“Consequently, even the rightful opposition of women to what is expressed in the biblical words ‘He shall rule over you’ (Gn 3:16) must not under any condition lead to the ‘masculinization’ of women,” the letter says. “In the name of liberation from male ‘domination,’ women must not appropriate to themselves male characteristics contrary to their own feminine ‘originality.’ There is a well-founded fear that if they take this path, women will not ‘reach fulfillment,’ but instead will deform and lose what constitutes their essential richness.”

“How then does putting women in combat help men overcome their tendency not to value femininity?” Lemmons asked. “Would making men fight side by side with women in combat increase the likelihood of them treating women with respect or increase their disdain for the inability of women to be exactly like a man? What does the extraordinary high rate of rape within the military tell us about how difficult it is for men to respect women?”

Then-Cardinal Joseph Ratzinger took a similar tack in his 2004 “Letter to the Bishops of the Catholic Church on the Collaboration of Men and Women in the Church and in the World.” In the letter, he said it’s a mistake to confuse “equality” with “sameness” between the sexes, even if their roles are blurred with the laudable goal of reducing the domination of one sex over the other.

Special risks

Sicree, a geochemist, said he was moved to write “Mothers in the Line of Fire: Women in Combat is a Pro-Life Matter of Moral Theology” (Touchstone, January/February 2010) by concerns about his four daughters.

“My long-standing contention is that they intend full well to draft my daughters,” he said.

While doing so would be more difficult than changing the rules on women in combat — because it is a law, not merely a military policy, that requires young men to register for Selective Service when they turn 18 — it’s not unconceivable. Countries that do have compulsory military service require it of women as well as men.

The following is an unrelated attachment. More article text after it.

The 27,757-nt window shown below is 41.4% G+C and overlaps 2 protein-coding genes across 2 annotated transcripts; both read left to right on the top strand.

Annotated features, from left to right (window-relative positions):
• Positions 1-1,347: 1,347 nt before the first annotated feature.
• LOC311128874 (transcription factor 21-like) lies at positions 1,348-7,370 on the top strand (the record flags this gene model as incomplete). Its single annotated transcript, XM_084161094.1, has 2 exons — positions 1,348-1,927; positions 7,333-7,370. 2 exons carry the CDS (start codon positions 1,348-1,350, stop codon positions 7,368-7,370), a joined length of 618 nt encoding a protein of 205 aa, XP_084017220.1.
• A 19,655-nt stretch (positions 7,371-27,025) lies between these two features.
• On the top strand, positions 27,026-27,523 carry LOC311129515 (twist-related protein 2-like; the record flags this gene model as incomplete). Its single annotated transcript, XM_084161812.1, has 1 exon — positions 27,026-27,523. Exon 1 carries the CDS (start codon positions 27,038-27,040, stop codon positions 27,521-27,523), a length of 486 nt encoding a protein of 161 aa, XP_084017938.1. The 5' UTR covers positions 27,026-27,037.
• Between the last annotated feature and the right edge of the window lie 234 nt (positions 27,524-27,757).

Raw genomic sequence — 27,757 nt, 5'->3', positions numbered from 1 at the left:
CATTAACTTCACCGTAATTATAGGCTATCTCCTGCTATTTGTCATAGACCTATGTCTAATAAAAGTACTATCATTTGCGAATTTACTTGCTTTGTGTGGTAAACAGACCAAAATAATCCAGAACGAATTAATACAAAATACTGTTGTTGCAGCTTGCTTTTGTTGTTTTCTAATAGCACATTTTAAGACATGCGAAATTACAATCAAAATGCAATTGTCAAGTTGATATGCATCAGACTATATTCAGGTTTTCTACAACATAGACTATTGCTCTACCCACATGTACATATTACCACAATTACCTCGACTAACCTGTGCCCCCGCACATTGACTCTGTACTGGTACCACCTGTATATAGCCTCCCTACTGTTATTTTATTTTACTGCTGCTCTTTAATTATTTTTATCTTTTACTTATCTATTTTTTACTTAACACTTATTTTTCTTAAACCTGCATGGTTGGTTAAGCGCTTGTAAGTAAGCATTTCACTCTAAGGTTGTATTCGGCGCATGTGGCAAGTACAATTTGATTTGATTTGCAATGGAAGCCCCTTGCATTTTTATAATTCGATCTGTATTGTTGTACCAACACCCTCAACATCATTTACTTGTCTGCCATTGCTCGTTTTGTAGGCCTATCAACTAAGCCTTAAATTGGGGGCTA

The main problem, as Sicree sees it, is that women can become pregnant, especially the young, healthy women who would be most eligible for combat assignments. That means women could carry their unborn children into combat. If it is immoral for soldiers to expose non-combatants to the dangers of battle, he argued, isn’t it just as immoral for female soldiers to expose the babies they could be carrying in their wombs?

He also noted that nearly every female U.S. soldier who has been taken prisoner and has survived has reported being sexually assaulted while in captivity. That puts women at a special risk.

Other aspects of female physiology give Lemmons pause: Would carrying the heavy survival gear and weapons be more burdensome for women? Women are born with all the eggs their bodies will ever generate, and combat conditions could put them at risk. Plus, women are best able to bear the burdens of pregnancy when they are young and strong.

“Any society that is willing to risk the health of those responsible for conceiving and bearing the next generation for the sake of an ideology is a society with a death wish,” she said. “Any society with a death wish hates women who want to fulfill their femininity by being mothers and caring for children.”

Michelle Martin writes from Illinois.